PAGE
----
Next up was summer camp to Camp Hale in Oklahoma. I’d been organizing this but at the last minute, I got a new job which had a key meeting in Europe. Vance kindly stepped up and also took loads of photos! While many merit badges were completed (Snow Sports, Environmental Science, Weather, Oceanography and Small-Boat Sailing), the main memory is how hot it was! Samuel was busy throughout that summer with merit badges, also completing Cooking, Citizenship in the Community, Nation and World, Emergency Preparedness and Personal Fitness, and Camping. All of this before Hurricane Harvey hit Houston on Friday 25th August 2017.
In October, the troop was able to complete the Geology Merit Badge, which included going to see a live well in West Houston and get an oil sample.
Next up was the Climbing Merit Badge during a campout in November at Enchanted Rock which had always been a troop favorite.
In December, Samuel helped with Angels of Light, a Christmas outreach of our charter organization Second Baptist Church, and participated in an Introduction to Leadership Skills Training (ILST) with the troop.
That winter was particularly busy for Samuel. Before Christmas, he completed the Outer Mountain Loop, a 50-mile hike through the desert in Big Bend National Park, which completed some of the Backpacking Merit Badge requirements. After Christmas, he attended Okpik Winter Camp at the Northern Tier camp in Minnesota, where the temperature dropped to -34 degF. Both of these adventures are worthy of their own post which I will do later. Minnesota was more of a memorable experience than fun, but much was learned about how to stay warm, though why anyone would want to ice fish remains a mystery!
2018 arrived with a campout at Bovay Scout Ranch focusing on the Cooking Merit Badge, planting trees in Memorial Park, collecting 1000’s of pounds of food again for Scouting for Food. This was followed in February with the Longhorn Caverns Wild Cave Tour (unfortunately no Merit Badge 😦 ) while camping at Inks Lake State Park and serving as the Outdoor Ethics Guide .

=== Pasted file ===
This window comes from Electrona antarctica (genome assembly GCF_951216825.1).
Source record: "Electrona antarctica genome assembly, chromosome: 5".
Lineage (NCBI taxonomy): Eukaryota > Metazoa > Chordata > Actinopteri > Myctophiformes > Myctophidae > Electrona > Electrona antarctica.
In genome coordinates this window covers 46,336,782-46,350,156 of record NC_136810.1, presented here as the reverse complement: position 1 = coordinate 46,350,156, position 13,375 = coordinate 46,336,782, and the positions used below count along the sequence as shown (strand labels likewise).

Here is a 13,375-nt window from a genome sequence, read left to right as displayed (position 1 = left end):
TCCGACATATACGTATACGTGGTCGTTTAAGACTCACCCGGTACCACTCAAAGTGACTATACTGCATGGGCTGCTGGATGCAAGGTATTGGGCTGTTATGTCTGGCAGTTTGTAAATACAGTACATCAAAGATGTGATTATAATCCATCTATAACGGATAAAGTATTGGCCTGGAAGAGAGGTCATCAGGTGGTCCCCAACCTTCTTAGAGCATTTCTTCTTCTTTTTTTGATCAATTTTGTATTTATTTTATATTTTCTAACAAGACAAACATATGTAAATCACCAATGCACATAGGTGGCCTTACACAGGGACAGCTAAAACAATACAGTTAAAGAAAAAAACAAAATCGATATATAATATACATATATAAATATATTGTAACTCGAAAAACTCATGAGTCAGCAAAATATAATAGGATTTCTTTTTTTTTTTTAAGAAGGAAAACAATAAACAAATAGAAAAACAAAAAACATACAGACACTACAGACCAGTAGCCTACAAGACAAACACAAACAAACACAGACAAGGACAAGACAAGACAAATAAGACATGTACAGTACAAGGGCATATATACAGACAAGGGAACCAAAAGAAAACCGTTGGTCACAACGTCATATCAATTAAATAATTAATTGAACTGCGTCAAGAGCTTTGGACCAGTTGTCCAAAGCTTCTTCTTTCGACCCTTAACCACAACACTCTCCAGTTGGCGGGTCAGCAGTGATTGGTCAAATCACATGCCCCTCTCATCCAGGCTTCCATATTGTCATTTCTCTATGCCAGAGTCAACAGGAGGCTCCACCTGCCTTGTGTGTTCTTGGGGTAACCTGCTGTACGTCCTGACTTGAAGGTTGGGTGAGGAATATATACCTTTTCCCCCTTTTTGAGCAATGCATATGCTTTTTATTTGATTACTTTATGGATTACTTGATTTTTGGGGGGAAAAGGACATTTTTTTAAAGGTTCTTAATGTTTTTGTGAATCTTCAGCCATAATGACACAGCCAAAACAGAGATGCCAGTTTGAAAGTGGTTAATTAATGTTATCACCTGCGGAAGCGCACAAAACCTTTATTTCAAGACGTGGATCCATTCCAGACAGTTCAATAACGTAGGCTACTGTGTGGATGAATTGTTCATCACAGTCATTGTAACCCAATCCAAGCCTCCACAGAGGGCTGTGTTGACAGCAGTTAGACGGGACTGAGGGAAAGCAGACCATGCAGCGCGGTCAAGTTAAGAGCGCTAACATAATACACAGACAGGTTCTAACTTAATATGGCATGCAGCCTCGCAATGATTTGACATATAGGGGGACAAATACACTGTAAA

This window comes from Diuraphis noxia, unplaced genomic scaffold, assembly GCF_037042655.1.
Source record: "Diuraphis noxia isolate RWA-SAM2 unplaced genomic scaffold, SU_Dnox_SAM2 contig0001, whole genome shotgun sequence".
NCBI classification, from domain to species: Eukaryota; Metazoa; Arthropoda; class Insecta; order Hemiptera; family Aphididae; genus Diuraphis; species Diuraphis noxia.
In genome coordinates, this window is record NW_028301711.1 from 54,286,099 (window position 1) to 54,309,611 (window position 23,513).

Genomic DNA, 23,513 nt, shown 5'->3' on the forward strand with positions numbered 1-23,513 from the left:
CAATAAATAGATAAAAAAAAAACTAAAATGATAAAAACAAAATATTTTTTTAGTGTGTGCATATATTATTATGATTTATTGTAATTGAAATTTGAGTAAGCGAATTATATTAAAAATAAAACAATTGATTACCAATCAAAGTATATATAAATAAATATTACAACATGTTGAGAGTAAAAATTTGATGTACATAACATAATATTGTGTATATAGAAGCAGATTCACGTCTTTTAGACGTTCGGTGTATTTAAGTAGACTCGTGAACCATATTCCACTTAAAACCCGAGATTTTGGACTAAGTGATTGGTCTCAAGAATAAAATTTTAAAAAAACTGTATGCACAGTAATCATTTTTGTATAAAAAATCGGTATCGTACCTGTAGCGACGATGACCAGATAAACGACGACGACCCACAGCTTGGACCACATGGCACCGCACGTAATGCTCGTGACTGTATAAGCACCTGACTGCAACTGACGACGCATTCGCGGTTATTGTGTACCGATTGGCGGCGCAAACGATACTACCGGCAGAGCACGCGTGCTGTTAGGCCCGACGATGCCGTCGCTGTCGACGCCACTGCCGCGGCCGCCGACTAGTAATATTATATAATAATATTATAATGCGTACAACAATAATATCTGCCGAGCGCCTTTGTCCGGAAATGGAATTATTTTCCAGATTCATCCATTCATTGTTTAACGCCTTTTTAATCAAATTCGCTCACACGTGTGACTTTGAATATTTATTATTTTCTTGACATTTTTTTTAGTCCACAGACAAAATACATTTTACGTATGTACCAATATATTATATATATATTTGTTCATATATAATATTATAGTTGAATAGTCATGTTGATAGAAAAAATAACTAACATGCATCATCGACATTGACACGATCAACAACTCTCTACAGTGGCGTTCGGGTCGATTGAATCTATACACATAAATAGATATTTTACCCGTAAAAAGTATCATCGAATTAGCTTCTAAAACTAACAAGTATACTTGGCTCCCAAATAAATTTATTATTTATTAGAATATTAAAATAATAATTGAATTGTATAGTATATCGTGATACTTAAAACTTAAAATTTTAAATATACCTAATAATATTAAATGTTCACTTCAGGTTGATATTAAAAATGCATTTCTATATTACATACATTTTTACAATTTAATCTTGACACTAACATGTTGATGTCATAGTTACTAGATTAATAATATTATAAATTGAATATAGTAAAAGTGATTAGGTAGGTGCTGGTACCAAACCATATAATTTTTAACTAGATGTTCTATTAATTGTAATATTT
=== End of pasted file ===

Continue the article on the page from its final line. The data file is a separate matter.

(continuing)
In March 2018, Samuel participated in an OA ordeal to become a member of the Order of the Arrow, Scouting’s National Honor Society. In the same month, Samuel helped lead the hiking during a backpacking weekend revisiting the Lone Star Hiking Trail in the Sam Houston National Forest, and shortly afterwards attained his Life rank.
With the summer heat coming to Houston, activities switched to the water. in April 2018, Samuel completed his PADI Open Water Certificate and the SCUBA Merit Badge with Sugar Land Dive Center (that we strongly recommend). This was in preparation for a diving trip to Seabase and he has continued to love diving. He also participated in Marsh Mania again in Galveston Bay, earned the Canoeing Merit Badge during a campout on Matagorda Beach (but never again because of the sand), and the Lifesaving Merit Badge with Gigglin’ Marlin.
After a fine Spring Court of Honor, Samuel started his summer vacation with a photography course in Galveston organized by Texas A&M. As well as giving him exposure to life in a college dorm for a week, he was instructed by a professional photographer and could complete the requirements for the Photography merit badge.
Next was Samuel’s third and final summer camp. After the previous summer’s experience in the heat, the troop decided Colorado was a preferred destination. 11 scouts with four adults headed to Camp Alexander in early July 2018 and had a fantastic time. As well as completing six merit badges (Archery, Wood Carving, Mining, Search and Rescue, Leatherwork, and Rifle Shooting), Samuel enjoyed the Whitewater Rafting.
Samuel and I returned to Colorado later that summer for a 50-mile backpacking trip that completed his Backpacking Merit badge, but that will be described in a separate post. Troop activities continued with a canoeing campout on “Scout Island” in the Colorado River near Bastrop in October, followed by the Aviation Merit Badge at Lonestar Flight Museum in December.